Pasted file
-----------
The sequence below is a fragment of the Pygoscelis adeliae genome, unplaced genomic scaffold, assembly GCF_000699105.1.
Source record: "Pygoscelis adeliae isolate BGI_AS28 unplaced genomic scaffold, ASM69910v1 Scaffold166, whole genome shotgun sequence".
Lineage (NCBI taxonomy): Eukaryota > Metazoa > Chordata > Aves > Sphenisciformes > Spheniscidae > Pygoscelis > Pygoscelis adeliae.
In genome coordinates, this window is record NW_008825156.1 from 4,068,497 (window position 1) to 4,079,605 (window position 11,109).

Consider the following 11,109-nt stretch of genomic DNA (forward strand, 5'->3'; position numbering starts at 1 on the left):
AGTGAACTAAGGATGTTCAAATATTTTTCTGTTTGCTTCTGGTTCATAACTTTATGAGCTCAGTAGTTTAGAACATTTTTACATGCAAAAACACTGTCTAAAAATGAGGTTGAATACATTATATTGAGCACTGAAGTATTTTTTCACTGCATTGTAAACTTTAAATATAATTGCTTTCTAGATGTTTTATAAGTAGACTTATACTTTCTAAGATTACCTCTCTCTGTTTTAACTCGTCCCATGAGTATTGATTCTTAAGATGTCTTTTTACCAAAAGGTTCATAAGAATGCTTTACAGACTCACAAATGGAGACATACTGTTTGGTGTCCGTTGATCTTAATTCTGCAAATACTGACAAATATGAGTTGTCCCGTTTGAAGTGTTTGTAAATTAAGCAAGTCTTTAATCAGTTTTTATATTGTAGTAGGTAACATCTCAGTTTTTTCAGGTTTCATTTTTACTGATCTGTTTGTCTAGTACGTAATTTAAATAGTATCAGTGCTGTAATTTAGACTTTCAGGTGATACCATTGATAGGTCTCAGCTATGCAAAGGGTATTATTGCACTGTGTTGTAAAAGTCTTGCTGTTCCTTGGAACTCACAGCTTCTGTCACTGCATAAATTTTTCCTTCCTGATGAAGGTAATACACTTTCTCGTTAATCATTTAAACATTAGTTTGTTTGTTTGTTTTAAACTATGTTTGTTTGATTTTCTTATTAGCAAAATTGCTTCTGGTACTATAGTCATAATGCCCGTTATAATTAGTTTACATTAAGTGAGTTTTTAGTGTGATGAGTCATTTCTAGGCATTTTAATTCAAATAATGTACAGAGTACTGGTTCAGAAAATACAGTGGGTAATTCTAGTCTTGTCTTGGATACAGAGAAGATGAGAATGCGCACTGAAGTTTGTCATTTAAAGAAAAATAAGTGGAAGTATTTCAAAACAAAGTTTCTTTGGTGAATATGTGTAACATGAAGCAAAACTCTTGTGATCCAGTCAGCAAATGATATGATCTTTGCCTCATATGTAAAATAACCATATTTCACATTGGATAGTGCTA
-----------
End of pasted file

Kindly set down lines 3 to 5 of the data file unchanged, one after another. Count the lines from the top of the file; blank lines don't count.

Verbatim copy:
Lineage (NCBI taxonomy): Eukaryota > Metazoa > Chordata > Aves > Sphenisciformes > Spheniscidae > Pygoscelis > Pygoscelis adeliae.
In genome coordinates, this window is record NW_008825156.1 from 4,068,497 (window position 1) to 4,079,605 (window position 11,109).

Consider the following 11,109-nt stretch of genomic DNA (forward strand, 5'->3'; position numbering starts at 1 on the left):